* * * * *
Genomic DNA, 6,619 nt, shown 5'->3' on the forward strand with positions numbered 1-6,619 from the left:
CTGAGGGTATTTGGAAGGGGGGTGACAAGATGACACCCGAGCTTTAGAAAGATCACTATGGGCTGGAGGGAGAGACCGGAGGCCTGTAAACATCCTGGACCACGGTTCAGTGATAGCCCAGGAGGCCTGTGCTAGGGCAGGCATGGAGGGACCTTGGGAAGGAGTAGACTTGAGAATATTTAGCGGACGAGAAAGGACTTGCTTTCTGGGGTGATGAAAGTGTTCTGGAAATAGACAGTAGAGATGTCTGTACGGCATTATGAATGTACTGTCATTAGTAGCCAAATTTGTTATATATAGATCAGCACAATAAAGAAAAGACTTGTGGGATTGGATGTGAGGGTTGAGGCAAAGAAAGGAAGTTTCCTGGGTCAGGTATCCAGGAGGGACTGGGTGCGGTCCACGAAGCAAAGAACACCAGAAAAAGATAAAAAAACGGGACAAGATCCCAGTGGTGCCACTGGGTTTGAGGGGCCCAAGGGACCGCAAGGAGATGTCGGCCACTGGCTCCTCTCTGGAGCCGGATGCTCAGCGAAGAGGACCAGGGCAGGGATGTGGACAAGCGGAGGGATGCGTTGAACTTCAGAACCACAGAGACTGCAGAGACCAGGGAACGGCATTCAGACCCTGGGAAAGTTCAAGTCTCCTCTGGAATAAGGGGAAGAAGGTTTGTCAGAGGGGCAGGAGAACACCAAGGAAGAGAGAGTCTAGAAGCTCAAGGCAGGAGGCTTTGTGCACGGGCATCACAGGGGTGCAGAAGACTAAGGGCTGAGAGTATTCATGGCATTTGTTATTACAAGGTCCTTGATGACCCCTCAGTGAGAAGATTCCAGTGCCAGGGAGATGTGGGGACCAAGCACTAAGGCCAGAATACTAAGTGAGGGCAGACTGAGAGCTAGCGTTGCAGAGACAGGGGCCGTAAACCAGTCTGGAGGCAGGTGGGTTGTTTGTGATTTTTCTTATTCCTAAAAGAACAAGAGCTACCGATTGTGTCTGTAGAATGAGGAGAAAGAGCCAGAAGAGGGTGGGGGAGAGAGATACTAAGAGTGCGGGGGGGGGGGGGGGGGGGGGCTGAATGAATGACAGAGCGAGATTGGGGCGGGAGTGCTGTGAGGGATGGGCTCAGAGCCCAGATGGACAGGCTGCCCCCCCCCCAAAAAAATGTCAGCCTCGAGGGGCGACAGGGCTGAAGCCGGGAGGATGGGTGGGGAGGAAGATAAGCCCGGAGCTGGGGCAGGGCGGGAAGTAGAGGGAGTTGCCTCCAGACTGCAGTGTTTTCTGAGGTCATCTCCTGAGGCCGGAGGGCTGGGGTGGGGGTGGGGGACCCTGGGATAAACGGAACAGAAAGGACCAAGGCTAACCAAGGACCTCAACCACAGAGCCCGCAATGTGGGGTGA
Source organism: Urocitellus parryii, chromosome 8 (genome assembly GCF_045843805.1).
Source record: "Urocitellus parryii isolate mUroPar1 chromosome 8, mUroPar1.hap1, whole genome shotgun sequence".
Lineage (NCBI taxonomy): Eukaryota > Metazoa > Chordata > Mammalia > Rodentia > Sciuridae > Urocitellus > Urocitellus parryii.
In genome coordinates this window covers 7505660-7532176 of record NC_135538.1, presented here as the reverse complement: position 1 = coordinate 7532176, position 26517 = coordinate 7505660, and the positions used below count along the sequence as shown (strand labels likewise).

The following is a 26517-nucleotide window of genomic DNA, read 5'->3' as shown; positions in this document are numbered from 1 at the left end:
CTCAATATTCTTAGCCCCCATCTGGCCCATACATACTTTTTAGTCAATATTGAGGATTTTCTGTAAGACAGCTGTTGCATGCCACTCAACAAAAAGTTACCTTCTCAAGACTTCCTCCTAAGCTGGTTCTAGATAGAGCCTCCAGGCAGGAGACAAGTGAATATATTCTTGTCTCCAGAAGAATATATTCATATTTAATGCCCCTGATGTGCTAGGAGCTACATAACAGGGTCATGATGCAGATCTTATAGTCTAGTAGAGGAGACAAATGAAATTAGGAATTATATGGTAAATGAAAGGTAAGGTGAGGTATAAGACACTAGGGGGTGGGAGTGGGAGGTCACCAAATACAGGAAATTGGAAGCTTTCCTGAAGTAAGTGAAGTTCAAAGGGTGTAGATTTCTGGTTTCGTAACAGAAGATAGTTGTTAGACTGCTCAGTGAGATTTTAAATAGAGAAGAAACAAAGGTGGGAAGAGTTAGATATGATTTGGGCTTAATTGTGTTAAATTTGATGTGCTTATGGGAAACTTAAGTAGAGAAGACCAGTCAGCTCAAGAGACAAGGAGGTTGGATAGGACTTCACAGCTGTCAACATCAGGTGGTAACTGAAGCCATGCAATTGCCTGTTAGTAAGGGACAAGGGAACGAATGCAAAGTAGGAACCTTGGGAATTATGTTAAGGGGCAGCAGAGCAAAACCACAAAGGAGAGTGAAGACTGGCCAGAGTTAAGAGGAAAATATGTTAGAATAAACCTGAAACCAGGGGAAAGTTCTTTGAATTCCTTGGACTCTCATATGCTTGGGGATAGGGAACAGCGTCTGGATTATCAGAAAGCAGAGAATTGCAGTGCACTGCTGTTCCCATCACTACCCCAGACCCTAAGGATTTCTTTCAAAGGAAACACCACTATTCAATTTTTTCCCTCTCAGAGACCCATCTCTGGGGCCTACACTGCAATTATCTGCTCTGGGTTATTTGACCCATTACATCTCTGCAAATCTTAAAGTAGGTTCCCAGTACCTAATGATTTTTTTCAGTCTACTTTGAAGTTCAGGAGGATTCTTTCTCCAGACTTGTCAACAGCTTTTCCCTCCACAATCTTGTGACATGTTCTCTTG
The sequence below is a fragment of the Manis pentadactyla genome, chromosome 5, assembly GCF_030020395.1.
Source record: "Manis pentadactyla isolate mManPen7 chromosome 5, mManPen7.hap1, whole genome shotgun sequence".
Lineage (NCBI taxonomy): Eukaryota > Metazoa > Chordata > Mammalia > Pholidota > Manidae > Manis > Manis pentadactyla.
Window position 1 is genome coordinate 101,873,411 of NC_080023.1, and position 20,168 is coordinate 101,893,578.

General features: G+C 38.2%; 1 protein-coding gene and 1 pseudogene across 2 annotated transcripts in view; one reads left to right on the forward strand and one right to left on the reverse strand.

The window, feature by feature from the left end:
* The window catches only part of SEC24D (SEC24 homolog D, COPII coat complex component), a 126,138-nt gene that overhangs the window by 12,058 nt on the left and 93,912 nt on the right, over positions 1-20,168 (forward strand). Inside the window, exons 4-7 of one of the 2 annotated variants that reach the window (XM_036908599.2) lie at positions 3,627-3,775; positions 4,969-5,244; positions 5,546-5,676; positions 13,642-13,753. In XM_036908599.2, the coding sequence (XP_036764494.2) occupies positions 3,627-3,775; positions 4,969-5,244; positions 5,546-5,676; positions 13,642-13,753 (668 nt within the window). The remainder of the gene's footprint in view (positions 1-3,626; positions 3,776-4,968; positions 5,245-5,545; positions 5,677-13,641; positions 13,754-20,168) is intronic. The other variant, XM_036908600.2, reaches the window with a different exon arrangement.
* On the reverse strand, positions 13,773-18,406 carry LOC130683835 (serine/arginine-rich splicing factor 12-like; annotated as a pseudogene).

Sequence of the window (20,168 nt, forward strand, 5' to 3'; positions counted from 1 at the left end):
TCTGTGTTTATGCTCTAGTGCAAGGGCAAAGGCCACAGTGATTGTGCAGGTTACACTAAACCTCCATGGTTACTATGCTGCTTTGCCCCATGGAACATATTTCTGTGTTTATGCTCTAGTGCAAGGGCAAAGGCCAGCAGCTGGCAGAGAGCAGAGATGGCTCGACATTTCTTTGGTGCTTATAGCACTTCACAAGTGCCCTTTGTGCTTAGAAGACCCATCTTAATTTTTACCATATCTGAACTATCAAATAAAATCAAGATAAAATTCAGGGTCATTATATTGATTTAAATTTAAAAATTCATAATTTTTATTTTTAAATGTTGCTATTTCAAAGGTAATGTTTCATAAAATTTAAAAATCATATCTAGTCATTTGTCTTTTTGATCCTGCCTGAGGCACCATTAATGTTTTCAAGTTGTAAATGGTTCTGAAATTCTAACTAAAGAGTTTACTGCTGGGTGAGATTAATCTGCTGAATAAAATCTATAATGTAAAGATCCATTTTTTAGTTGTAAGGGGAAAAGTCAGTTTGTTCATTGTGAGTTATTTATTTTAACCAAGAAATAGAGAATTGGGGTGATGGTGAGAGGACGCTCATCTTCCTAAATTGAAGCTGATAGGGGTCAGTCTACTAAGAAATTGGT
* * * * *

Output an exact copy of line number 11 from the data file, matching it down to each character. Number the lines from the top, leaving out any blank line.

Lineage (NCBI taxonomy): Eukaryota > Metazoa > Chordata > Mammalia > Pholidota > Manidae > Manis > Manis pentadactyla.